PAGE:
31. “…and the only people who will be benefitting will be more and more and more scientists lining their pockets doing more and more and more research. I think we’re there now.”

    This is an absolutely shocking and totally inaccurate accusation to make. Do you have any evidence at all that research scientists are profiteering from the nation’s ill-health? I’ve kept my lip buttoned until now, but your hypocrisy is clearly there for all to see – you complain about people provocing with unfounded assumptions and then proceed to do exactly the same thing!

    To suggest that the knowledge, gained through scientific research, into disease causing vectors does not improve treatments just simply beggars believe. To suggest it does, does not deny the shortcomings of conventional medical practice either or suggest that in every case, this knowledge has lead to an effective treatment (cure for the common cold anyone?). Clearly the opening statements of the organon have some clear merit in suggesting that patients should be treated, not held up as medical curios for the profession to inspect and speculate about. However, clearly in the cases where research of the disease is neccessary then we must improve our understanding of it, to fail in this task is negligent to say the least.

    I think we need to clear things up here. I, like many research scientists have absolutely nothing to do with the medical profession or big pharma (in fact I am highly critical of both professions in many of their actions). My meagre pay packet comes out of a government fund so you can accuse me of being a government lacky all you like (although anyone who knows anything about research council funding would laugh at you). As such, it seems highly odd that many pro-homeopathy posters and commentators accuse those who ask questions on the scientific nature of homeopathy to be complicit with big pharma or parts of the medical profession that wish to discredit the area. The problem is that when I hear talk of “object emitted waves” and “singularities”, as a physicist I become interested in how this things can be defined in the context of homeopathic treatment – I never get a straight answer, why is that given that the organon expressly condemns idle bluster?

    Comment by thenanoscientist — January 14, 2008 @ 9:49 am | Reply

  32. homeopathy4health said: “Thank you, I’ll try and stick it out but the deliberate provocations”, then said “more and more and more scientists lining their pockets”.

    homeopathy4health also said “the … wildly optimistic assumptions about medical science put me off.” having previously said “homeopathic remedies cover a vastly wider range than conventional medicine.”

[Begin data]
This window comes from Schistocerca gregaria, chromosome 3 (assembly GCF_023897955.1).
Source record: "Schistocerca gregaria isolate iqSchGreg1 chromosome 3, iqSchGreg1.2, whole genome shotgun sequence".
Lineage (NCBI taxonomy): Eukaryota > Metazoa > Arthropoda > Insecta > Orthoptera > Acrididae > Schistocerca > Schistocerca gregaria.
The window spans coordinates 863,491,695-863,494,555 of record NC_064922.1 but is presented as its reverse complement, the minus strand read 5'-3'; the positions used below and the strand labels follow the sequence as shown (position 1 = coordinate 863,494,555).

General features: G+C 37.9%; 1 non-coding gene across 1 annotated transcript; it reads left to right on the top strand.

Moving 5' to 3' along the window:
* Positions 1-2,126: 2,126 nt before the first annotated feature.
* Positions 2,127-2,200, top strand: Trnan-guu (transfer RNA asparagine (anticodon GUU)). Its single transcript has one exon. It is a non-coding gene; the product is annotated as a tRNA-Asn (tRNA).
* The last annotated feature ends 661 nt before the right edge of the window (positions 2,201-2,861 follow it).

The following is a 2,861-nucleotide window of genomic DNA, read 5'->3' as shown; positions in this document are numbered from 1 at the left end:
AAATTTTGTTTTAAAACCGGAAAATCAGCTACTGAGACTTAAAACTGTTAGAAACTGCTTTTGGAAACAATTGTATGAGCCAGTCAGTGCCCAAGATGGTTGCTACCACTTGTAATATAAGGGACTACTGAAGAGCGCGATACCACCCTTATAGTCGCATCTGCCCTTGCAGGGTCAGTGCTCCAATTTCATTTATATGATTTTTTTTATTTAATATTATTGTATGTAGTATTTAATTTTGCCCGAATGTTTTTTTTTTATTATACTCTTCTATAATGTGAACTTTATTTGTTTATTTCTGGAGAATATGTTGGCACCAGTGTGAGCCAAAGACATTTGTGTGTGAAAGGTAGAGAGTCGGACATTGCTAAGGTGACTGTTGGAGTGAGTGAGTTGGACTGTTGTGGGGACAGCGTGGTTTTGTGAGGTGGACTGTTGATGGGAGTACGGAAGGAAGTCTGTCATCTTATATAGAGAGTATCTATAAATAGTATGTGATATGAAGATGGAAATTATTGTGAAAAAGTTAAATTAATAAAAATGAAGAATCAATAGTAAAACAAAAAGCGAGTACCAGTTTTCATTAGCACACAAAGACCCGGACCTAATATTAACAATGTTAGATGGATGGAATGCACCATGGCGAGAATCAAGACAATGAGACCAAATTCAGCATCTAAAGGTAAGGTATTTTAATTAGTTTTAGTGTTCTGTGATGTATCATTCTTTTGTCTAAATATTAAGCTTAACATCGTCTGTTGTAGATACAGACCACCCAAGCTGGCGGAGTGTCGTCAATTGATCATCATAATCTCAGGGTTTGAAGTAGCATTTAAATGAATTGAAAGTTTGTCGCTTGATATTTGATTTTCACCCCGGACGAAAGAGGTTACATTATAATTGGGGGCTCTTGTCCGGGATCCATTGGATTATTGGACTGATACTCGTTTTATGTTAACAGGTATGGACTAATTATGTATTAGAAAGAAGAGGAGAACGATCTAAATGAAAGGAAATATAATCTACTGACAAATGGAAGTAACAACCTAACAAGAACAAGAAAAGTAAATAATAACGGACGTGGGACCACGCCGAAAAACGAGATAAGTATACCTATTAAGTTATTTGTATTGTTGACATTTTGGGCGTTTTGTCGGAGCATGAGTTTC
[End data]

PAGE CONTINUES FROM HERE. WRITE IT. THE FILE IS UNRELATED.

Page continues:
There’s a saying that addresses this sort of thing. Something to do with pots and kettles…

    Comment by theholyllama — January 14, 2008 @ 11:33 am | Reply

  33. Paragraphs 2 to 4 seem to endorse knowing as much as possible about diseases thus helping one to cure them better – this encourages a knowledge-led approach both of diseases and of cures. I can’t really disagree with any of that so far in its words. It seems that the devil is interpretation (as it is with religious texts).

    Comment by thenanoscientist — January 14, 2008 @ 12:09 pm | Reply

  34. ‘This is an absolutely shocking and totally inaccurate accusation to make.’

    Homeopaths are subject to this all the time.

    Comment by homeopathy4health — January 14, 2008 @ 1:33 pm | Reply

  35. “homeopathic remedies cover a vastly wider range than conventional medicine”

    Take a look at Clarke’s materia medica for just one remedy (Lycopodium – possibly a good remedy for skeptics (‘cannot bear to see anything new’ – OK I’m still annoyed and being provocative) :http://homeoint.org/books/boericmm/l/lyc.htm

    Comment by homeopathy4health — January 14, 2008 @ 1:58 pm | Reply

  36. pv – I probably know as many scientists as you know homeopaths

    Comment by homeopathy4health — January 14, 2008 @ 1:59 pm | Reply

  37. but my father was a chemist and my mother a maths teacher.

    Comment by homeopathy4health — January 14, 2008 @ 2:00 pm | Reply

  38. “as a physicist I become interested in how this things can be defined in the context of homeopathic treatment – I never get a straight answer”

    We do as H says and don’t speculate on the workings of either disease or the remedy action but just apply the symptoms of patient as observed and felt to a remedy that creates similar symptoms in a proving and GET THE PATIENT BETTER.

    I suspect it would entail a massive amount of research to test all the parameters of homeopathy to everyone’s satisfaction but why when it works for 70-80% of patients?

    http://homeopathy4health.wordpress.com/2008/01/13/structures-of-liquids-are-easily-and-regularly-changed-and-homeopathic-remedies-exhibit-biological-activity/

    Comment by homeopathy4health — January 14, 2008 @ 2:14 pm | Reply

  39. Homeopathy4health: Two wrongs don’t make a right. Simple as that really. It seems though that any criticism of homeopathy is considered by at least one member of the pro-homeopathy lobby to be a shocking and inaccurate accusation and hence the scientists who choose to look at the evidence for the phyiscal efficacy of homeopathy are also subject to the such things all the time (as your post above demonstrates). I’m simply curious as to why something with no active ingredient in it would work as a physical treatment for an illness and I can’t seem to get a straight answer from anybody, all I get is accusations of collusion with Big Pharma, suggestions that I don’t know because I haven’t read a certain book, that ‘science doesn’t know it all’ or worse, abuse of scientific terms in some sad attempt to bamboozle me. I’m not making accusations, I’m looking for answers.